In the 1890s, King Camp Gillette had what was then novel business idea: sell durable razor handles cheaply to lock in lifelong customers of disposable blades. By trading short-term loss for long-term, reliable profits, his company became wildly successful, and—more importantly—created a foothold that its competitors spent decades trying to overcome.
Over a century later, there's Apple. The iPad is a handle. Apps are blades. And the lead is even more insurmountable.
That Gillette himself invented razors-and-blades marketing is over-simplified history, if not outright apocryphal. But the soundness of the method is indisputable. And while Apple's certainly not the first company to employ it, the iPad may be the best execution yet.
For all of the factors that have contributed to the iPad's dominance—a tremendous first mover advantage, hardware leadership, brand affinity, a robust accessories aftermarket—the one that's mattered most has been price. Remember: it took competitors a full year to come up with a decently competitive tablet, and months more to match Apple on price. The result? Two out of three tablets sold today—ebook readers included—are iPads.
And to be honest, as great as the iPad is, it's not the only tablet people want (see: the TouchPad fire sale and Kindle Fire). But it's the best bargain. Through a strange alchemic mix of retail savvy, favorable supplier deals, and the willingness to eat relatively thin margins have put Apple in the curious position of price leader. Or maybe not so curious, when you consider what they stand to gain.
The trick to any good razors and blades model is to make sure that your customers are truly, immutably locked in. In the digital world, that means the most bountiful garden is the one with the highest walls. That means Apple's App Store.
As of this summer there were over 500,000 apps in the App Store, downloaded over 15 billion times by 200 million users. Apple's cut? Thirty per cent of every app purchase. Another 30 per cent of every in-app purchase. Forty percent of iAd revenues. Apple doesn't break out iTunes/App Store revenue, specifically, but it approaches $1.5 billion. Per quarter.
That's 30% just for keeping the lights on in the App Store. It's the easiest money Apple makes. Apps, movies, music, TV shows; these are Apple's blades, and they're why it's virtually impossible for other tablet makers to compete.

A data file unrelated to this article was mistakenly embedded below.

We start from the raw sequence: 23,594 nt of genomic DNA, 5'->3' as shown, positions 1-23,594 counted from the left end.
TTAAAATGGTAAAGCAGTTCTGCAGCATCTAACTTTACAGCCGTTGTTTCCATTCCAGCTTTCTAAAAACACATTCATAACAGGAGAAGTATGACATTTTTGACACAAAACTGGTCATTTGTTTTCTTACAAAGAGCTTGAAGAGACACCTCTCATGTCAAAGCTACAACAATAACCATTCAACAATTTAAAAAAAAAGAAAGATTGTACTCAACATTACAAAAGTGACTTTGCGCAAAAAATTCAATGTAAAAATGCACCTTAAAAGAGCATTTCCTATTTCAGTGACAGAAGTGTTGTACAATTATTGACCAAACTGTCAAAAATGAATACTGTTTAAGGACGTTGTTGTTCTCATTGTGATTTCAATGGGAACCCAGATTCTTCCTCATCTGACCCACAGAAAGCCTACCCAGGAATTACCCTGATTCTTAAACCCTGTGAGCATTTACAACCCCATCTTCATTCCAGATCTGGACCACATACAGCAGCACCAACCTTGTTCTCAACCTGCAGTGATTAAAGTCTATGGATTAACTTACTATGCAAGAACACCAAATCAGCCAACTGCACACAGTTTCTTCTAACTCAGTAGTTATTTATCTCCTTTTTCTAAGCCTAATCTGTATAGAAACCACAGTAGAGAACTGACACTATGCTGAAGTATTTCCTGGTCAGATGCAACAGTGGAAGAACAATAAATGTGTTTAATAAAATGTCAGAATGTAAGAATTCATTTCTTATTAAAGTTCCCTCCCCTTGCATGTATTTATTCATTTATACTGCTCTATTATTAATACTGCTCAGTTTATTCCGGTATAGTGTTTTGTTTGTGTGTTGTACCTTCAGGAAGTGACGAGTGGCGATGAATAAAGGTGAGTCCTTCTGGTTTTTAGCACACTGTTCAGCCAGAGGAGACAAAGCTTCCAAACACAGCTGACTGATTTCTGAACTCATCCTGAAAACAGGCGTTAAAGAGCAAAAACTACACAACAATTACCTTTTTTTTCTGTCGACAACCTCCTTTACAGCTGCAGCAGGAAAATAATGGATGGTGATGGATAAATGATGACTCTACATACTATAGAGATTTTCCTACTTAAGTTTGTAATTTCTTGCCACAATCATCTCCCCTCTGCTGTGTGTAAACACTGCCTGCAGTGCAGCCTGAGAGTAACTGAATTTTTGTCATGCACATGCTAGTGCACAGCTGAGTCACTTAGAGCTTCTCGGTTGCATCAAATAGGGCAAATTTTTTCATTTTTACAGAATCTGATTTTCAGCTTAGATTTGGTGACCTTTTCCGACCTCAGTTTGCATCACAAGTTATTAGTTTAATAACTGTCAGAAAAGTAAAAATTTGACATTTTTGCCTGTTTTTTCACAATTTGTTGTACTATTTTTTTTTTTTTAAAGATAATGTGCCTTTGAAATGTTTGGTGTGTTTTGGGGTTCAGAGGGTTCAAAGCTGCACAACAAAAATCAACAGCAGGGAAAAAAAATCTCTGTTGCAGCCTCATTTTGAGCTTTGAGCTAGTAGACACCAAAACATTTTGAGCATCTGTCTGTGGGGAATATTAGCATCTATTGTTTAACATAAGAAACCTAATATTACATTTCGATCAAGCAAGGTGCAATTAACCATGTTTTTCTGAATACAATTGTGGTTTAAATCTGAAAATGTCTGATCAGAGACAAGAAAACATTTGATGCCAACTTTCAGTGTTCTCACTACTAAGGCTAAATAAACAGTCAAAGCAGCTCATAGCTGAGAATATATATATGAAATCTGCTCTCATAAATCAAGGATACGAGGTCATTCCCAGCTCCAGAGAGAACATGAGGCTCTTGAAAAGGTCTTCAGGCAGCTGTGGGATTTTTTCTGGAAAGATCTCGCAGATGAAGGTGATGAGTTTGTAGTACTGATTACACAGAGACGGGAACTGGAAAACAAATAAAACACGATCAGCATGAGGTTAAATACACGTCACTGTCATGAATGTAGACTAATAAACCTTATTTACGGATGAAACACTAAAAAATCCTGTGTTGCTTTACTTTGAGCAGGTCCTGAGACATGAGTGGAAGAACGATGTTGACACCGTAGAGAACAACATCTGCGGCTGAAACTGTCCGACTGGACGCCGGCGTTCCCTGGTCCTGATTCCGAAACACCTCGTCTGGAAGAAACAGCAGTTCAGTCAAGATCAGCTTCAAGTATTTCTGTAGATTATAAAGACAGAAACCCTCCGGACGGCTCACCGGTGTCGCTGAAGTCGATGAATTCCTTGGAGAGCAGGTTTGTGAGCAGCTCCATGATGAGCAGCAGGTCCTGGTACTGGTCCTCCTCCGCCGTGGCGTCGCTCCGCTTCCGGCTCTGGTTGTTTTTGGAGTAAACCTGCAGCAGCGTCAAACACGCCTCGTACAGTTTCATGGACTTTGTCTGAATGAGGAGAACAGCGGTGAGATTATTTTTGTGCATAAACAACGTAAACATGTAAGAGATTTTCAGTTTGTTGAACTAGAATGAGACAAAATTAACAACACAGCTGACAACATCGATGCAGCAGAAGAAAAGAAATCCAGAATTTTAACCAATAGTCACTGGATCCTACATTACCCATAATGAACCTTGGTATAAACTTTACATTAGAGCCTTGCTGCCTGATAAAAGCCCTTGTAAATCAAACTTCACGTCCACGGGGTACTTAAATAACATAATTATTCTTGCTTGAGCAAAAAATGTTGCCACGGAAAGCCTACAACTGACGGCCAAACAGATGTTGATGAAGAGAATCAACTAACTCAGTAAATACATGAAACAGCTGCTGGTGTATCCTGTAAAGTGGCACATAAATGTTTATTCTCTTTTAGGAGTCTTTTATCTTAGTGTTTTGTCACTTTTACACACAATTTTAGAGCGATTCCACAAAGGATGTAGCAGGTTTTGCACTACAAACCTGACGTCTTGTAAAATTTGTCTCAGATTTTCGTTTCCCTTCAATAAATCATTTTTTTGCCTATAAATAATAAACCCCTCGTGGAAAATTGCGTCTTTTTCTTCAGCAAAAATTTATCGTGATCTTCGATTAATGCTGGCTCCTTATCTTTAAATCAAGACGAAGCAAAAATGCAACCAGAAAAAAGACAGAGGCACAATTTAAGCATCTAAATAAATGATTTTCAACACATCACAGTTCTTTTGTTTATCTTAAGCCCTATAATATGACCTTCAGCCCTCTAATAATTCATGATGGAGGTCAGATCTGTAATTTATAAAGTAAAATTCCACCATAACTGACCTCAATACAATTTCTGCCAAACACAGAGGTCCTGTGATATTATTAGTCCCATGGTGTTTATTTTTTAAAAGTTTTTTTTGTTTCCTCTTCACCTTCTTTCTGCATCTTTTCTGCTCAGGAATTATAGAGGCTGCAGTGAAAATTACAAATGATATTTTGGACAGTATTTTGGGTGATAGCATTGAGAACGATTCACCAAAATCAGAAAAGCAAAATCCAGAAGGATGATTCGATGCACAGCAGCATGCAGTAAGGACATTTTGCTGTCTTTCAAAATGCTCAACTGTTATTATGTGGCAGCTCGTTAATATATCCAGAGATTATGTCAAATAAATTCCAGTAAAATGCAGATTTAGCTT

The problem that other tablet OEMs face is that they're in the handle business. Sure, they slap their own app storefronts on some own poorly thought out skin. But they still face a two-fold problem: iOS has more, better apps specifically designed for tablets. And even if all else were equal, most Android app purchases are going through Google's Android Market.
So there's not a lot of app money coming their way. In fact, for those companies to make tablets a profitable business—or at least, as profitable as it is to Apple—they have to achieve better margins with either a higher price or cheaper components. Either choice drives consumers directly to the iPad.
Android may have given Samsung and Lenovo and Toshiba a shortcut to a workable tablet, but playing rent-an-ecosystem isn't where the money is.
In other words: they're selling handles.
And then there's the exception. A company that loses money on every tablet it sells and is glad to do it. A product that undercuts Apple so dramatically that it's in almost an entirely different category. It's Amazon's Kindle Fire, and it's a wild success for the exact same reasons as the iPad.
The Kindle Fire runs Android, yes. But no one locks people in better than Amazon. Developers who sell their apps through the Amazon Appstore—a curated, boutique version of the Android Market—cough up the same 30% to Amazon that they would to Apple or Google. And they're happy to do so; they see more action from Kindle Fire users in a week than they otherwise would in a month. Combine that with Amazon's unparalleled book and magazine business, and you've got a one-stop (highly profitable) shop.
If the Android Market is a Wild West saloon, the Amazon Appstore is Walmart.
But maybe even that's not enough. There's a reason Amazon's been sniffing around webOS and RIM these last few months, and it's not to fill beds in the Jeff Bezos Foster Home for Platforms. Amazon does a good business pretending Android is its own—but what if it had an ecosystem to itself? Then maybe they don't just keep pace with the iPad. Maybe they pass it by altogether.
But that's a lot of maybes, and probably more trouble than it's worth. Which means that Apple will continue to sell tablets that are cheaper, better, and more versatile. And even if someone manages to make a better handle?
Without a blade, they're toast.